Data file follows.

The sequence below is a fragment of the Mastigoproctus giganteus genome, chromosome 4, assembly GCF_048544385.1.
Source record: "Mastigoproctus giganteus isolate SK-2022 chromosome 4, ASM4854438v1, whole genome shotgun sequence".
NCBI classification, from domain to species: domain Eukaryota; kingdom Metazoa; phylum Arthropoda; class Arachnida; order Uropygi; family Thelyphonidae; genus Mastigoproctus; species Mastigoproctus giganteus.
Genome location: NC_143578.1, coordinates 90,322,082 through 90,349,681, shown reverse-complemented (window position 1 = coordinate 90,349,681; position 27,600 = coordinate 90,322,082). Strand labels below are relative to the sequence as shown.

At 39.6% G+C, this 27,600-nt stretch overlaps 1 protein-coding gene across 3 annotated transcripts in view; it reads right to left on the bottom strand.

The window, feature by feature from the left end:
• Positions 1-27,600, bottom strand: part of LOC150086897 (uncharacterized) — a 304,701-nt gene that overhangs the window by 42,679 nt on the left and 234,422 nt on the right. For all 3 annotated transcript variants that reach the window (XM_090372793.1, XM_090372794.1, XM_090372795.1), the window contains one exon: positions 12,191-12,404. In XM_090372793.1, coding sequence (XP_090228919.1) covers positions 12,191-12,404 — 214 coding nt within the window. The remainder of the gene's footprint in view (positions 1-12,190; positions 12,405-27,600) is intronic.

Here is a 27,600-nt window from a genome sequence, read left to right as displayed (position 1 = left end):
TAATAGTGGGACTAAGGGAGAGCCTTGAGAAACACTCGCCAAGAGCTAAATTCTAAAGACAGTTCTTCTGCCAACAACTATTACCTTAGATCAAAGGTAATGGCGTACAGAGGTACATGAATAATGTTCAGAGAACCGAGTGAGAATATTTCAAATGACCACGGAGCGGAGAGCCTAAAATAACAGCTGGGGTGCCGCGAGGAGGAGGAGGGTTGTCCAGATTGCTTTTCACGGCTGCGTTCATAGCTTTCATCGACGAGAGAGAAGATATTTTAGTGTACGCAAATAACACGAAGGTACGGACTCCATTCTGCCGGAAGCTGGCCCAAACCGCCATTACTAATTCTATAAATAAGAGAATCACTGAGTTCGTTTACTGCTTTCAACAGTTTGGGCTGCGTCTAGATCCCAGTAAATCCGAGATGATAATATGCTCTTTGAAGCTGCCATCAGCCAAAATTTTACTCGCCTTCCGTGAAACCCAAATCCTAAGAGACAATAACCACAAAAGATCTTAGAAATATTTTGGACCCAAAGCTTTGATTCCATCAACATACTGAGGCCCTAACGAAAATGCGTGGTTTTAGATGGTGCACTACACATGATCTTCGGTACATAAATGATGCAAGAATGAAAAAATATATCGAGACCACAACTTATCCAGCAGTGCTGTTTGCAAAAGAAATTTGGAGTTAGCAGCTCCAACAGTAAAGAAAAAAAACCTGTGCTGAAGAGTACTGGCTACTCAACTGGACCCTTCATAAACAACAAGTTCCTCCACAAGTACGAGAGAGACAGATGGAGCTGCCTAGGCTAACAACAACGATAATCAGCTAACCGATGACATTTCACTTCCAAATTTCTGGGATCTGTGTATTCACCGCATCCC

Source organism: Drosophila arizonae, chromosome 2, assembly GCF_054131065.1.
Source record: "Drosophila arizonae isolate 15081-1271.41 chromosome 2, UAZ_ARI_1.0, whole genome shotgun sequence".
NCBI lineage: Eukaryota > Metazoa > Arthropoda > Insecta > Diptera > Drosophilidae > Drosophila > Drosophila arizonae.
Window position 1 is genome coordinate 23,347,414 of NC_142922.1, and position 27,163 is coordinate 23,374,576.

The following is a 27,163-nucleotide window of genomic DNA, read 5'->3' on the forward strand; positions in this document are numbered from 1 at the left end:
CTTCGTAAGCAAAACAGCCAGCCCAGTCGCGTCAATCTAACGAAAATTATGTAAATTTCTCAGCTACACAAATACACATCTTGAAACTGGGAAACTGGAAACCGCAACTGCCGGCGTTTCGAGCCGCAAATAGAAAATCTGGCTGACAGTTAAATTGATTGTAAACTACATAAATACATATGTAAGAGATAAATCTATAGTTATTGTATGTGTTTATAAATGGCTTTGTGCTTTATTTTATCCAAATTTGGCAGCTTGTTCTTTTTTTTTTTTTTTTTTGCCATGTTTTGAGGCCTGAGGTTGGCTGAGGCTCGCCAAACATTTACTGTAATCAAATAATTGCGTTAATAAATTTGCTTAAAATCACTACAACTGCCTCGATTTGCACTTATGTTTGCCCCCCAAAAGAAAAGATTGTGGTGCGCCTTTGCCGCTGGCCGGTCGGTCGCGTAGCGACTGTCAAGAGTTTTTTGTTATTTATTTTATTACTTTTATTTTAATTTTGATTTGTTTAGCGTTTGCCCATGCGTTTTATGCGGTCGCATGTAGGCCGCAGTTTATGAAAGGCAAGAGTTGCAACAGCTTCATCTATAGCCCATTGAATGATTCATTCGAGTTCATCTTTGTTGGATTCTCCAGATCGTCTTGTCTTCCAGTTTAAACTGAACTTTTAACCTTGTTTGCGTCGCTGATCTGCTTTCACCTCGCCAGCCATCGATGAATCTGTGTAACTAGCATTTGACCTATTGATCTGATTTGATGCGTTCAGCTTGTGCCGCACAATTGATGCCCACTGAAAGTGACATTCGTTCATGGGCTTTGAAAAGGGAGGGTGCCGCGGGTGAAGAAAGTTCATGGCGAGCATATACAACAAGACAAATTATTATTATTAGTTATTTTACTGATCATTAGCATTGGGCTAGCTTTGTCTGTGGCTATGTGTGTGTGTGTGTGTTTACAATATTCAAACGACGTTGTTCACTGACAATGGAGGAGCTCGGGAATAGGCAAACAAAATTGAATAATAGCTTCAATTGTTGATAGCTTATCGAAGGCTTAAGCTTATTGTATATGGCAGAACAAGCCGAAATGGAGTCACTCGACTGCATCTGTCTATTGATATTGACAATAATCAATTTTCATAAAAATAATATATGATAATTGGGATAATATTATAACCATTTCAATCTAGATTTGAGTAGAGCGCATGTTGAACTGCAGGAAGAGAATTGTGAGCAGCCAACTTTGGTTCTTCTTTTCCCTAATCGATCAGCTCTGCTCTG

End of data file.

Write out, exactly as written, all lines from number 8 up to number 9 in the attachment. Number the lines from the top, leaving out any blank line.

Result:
Here is a 27,600-nt window from a genome sequence, read left to right as displayed (position 1 = left end):
TAATAGTGGGACTAAGGGAGAGCCTTGAGAAACACTCGCCAAGAGCTAAATTCTAAAGACAGTTCTTCTGCCAACAACTATTACCTTAGATCAAAGGTAATGGCGTACAGAGGTACATGAATAATGTTCAGAGAACCGAGTGAGAATATTTCAAATGACCACGGAGCGGAGAGCCTAAAATAACAGCTGGGGTGCCGCGAGGAGGAGGAGGGTTGTCCAGATTGCTTTTCACGGCTGCGTTCATAGCTTTCATCGACGAGAGAGAAGATATTTTAGTGTACGCAAATAACACGAAGGTACGGACTCCATTCTGCCGGAAGCTGGCCCAAACCGCCATTACTAATTCTATAAATAAGAGAATCACTGAGTTCGTTTACTGCTTTCAACAGTTTGGGCTGCGTCTAGATCCCAGTAAATCCGAGATGATAATATGCTCTTTGAAGCTGCCATCAGCCAAAATTTTACTCGCCTTCCGTGAAACCCAAATCCTAAGAGACAATAACCACAAAAGATCTTAGAAATATTTTGGACCCAAAGCTTTGATTCCATCAACATACTGAGGCCCTAACGAAAATGCGTGGTTTTAGATGGTGCACTACACATGATCTTCGGTACATAAATGATGCAAGAATGAAAAAATATATCGAGACCACAACTTATCCAGCAGTGCTGTTTGCAAAAGAAATTTGGAGTTAGCAGCTCCAACAGTAAAGAAAAAAAACCTGTGCTGAAGAGTACTGGCTACTCAACTGGACCCTTCATAAACAACAAGTTCCTCCACAAGTACGAGAGAGACAGATGGAGCTGCCTAGGCTAACAACAACGATAATCAGCTAACCGATGACATTTCACTTCCAAATTTCTGGGATCTGTGTATTCACCGCATCCC